finding that a municipality defendant cannot be liable under Monell for a policy or custom of inadequately training and supervising its police officers, unless the defendant violated a constitutional guaranteeSummary of this case from Petty v. City of Chi.
Argued January 5, 2005.
Decided January 3, 2006.
Appeal from the United States District Court for the Northern District of Indiana, Christopher A. Nuechterlein, United States Magistrate Judge.
Roseann Ivanovich (argued), Merriville, IN, for Plaintiff-Appellant.
John E. Broden (argued), South Bend, IN, for Defendants-Appellees.
Before KANNE, ROVNER, and SYKES, Circuit Judges.
Wrongly convicted of attempted rape and several other crimes, Richard Lee Alexander ("Alexander") was sentenced to seventy years in prison but released after five when newly discovered DNA evidence exonerated him. Shortly after his release, Alexander sued the City of South Bend, Indiana, its police department, its police chief, and several officers. Alexander alleged that South Bend and its officers violated his constitutional rights by conducting a flawed criminal investigation that led to his wrongful conviction. See 42 U.S.C. §§ 1983, 1985, and 1986. He accused the officers of conducting faulty photo arrays and a suggestive lineup, destroying evidence, and conspiring to arrest him on the basis of race, and South Bend of failing to train and supervise its officers. The district court granted summary judgment in favor of South Bend and its officers on all counts. We affirm.
The parties' attorneys have not presented the factual background of this case in a clear and well-organized way; the district court characterized Alexander's pleadings as "poorly written, convoluted, and confusing," and the same is true of his appellate briefs. As best we can reconstruct it, here is the story told most favorably for Alexander (which is how we must view it on review of a summary judgment against him). Geschke v. Air Force Ass'n, 425 F.3d 337, 342 (7th Cir. 2005).
In the spring and summer of 1996, a series of sexual assaults occurred in the River Park neighborhood of South Bend, Indiana. South Bend police interviewed victims and witnesses, but because the attacks occurred at night, no one had clearly seen the attacker's face. Working with few leads, the police department put together a task force to investigate the rapes. Police did their best to create a composite sketch of the suspect — a young, black male — and officers were told the suspect may be traveling around the River Park neighborhood on a bicycle.
In the early morning hours of July 24, 1996, Alexander was riding his bicycle through the River Park neighborhood when he was stopped by police because he met the general description of the suspect. Alexander denied any connection with the sexual assaults. The officers photographed Alexander and his bicycle and, after Alexander refused to surrender a blood sample, let him go. The police later stopped at least two other black males in the River Park neighborhood (one of whom was riding a bicycle) in connection with the assaults.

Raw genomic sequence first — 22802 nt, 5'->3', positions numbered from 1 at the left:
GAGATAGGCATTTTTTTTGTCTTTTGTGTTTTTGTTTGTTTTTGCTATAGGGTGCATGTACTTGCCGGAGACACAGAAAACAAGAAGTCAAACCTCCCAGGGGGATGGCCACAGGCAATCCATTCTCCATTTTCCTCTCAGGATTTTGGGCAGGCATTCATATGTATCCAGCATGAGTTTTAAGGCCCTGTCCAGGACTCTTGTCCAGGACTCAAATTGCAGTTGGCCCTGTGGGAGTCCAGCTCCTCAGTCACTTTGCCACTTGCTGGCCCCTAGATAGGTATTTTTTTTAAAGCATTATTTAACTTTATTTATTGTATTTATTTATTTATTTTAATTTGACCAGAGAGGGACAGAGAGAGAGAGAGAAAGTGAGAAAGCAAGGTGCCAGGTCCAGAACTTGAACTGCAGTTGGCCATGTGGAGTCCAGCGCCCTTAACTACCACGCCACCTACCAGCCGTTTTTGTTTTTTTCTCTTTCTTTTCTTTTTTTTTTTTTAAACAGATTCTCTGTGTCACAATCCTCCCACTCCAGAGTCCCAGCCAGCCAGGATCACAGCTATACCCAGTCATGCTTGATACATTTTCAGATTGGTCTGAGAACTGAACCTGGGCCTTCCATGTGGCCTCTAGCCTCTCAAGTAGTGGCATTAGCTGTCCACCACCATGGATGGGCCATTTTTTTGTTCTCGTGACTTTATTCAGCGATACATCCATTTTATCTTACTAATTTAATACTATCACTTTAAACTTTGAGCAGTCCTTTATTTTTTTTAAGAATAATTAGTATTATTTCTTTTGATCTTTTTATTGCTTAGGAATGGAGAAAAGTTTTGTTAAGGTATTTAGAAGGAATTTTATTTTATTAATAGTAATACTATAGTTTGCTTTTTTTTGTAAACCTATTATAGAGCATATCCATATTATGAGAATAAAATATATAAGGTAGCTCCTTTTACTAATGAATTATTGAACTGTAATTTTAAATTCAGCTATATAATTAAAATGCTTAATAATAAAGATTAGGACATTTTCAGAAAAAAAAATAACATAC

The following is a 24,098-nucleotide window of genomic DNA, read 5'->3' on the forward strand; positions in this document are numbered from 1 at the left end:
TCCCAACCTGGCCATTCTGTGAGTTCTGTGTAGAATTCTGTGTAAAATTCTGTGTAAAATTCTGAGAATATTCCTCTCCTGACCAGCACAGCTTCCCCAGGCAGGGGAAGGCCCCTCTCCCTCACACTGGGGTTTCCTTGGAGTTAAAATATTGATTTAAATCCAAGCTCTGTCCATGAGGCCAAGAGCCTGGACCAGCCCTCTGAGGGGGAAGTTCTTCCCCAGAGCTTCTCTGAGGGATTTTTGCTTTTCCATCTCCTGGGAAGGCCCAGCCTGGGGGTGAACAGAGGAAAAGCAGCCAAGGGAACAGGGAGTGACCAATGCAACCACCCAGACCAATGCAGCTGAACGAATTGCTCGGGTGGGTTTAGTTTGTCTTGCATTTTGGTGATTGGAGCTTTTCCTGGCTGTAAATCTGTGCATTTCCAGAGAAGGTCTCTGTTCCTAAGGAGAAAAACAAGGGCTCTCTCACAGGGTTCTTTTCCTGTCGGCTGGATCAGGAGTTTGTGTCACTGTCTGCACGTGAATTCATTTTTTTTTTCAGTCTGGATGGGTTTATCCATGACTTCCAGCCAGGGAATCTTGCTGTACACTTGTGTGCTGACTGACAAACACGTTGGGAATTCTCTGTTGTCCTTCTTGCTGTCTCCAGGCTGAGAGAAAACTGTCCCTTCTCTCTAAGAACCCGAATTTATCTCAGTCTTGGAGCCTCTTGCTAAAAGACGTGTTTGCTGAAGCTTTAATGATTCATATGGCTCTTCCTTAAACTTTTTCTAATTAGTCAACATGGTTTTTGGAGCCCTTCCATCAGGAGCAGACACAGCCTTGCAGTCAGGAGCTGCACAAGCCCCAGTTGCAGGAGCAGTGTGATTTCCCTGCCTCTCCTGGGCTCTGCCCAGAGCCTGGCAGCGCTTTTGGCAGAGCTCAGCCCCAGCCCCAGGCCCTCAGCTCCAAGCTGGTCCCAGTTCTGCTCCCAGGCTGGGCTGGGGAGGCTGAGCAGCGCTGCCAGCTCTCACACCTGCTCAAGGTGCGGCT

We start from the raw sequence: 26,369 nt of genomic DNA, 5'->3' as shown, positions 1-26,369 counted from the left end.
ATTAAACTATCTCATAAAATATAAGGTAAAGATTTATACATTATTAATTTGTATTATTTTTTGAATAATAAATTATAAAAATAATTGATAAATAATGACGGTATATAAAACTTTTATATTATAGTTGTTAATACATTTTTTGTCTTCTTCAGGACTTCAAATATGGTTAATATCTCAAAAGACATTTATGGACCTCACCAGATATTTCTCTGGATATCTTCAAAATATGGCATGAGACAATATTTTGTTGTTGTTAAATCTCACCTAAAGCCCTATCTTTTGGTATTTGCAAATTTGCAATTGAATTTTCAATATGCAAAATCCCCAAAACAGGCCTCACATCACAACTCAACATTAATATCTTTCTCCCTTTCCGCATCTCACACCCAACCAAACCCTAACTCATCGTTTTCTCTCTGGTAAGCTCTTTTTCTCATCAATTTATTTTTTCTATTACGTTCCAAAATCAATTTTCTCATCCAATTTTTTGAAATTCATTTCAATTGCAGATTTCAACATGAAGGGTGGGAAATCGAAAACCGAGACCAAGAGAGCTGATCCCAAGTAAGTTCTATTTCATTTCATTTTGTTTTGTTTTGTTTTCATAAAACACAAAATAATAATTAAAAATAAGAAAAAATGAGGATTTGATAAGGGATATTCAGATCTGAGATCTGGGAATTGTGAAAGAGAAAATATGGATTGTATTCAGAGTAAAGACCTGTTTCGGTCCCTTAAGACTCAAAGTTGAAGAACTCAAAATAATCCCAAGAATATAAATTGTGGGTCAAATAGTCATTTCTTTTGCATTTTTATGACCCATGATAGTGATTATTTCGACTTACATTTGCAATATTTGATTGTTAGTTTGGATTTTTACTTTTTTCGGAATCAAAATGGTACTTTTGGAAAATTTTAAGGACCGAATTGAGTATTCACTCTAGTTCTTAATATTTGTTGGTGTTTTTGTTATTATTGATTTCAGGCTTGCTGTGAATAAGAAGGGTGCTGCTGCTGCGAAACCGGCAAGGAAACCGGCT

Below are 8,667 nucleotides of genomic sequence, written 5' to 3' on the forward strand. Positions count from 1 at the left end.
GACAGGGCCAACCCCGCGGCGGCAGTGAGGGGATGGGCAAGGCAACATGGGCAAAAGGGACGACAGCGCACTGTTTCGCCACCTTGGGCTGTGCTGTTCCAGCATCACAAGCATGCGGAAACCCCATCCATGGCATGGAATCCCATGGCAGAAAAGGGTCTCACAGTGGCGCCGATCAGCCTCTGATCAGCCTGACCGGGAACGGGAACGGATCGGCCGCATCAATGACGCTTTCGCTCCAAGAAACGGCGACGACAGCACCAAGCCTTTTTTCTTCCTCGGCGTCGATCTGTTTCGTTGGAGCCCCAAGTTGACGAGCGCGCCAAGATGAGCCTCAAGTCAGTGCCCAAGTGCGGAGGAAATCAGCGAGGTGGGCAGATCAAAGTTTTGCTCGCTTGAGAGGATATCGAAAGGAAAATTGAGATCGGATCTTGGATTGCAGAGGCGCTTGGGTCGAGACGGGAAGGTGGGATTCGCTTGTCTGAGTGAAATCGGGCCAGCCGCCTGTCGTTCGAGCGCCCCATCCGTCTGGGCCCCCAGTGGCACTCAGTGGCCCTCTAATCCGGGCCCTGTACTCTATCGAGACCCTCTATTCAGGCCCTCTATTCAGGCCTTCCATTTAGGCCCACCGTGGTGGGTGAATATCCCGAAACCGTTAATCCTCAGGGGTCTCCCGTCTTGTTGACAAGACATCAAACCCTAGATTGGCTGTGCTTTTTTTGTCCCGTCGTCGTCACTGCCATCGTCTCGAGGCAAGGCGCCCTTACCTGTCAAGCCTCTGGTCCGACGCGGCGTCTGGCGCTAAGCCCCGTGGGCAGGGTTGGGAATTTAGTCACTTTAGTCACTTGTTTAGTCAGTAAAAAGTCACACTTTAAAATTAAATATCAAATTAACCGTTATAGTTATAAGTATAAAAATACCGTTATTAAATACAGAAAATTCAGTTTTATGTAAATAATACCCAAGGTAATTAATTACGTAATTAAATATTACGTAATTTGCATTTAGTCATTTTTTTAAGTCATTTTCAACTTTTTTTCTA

In the hope of having the perpetrator identified, the police showed victims and witnesses several photo arrays. The police asked at least three of the victims to look at either Alexander's photo or an array containing his photo; not one identified him as her attacker. Even the one victim who had been face-to-face with her attacker could not identify him — she, too, had been attacked in the dark and her attacker wore a hood.
Two witnesses, on the other hand, identified Alexander in photo arrays, though with differing levels of certainty. Sylvia Agnone had witnessed an attack in late May 1996 from her apartment. In early June an officer showed her two photo arrays. Agnone picked out a man named Jeffrey Garza, indicating that she was 70% sure he was the perpetrator. After police stopped Alexander in River Park in late July, they showed Agnone another photo array, this one including Alexander's picture. Agnone did not identify anyone. In August 1996 Agnone viewed a third photo array, again including Alexander. This time she picked Alexander and claimed to be sure that he was the attacker because of his facial features, though she had never described the attacker's facial features to the police.
Police also asked Michael Ditsch, another witness and the fiancé of one of the victims, if he could identify the attacker. Ditsch was with his fiancée the night she was assaulted. Ditsch had been approached from behind by the attacker. He was frisked and forced to lie on the ground; his glasses were knocked off in the commotion. Shortly after the attack, Ditsch described the assailant to police: a dark-skinned black male about 5'9" tall, long face, no beard or mustache, wearing a hood. Later, when shown a 1991 mug shot of Alexander, Ditsch identified him as the attacker.
Police arrested Alexander and made him participate in a lineup with five other men. Several of the men in the lineup did not match certain aspects of descriptions given by witnesses. Besides that, there were some dissimilarities among the men who stood in the lineup: all were black males, but their heights, builds, and hairstyles were somewhat different, and two wore different-colored shirts from the rest. The lineup participants were asked to repeat several phrases that the attacker had used. Nine of the victims and witnesses viewed the lineup together; apparently several identified Alexander, although his briefs are not specific on this important point.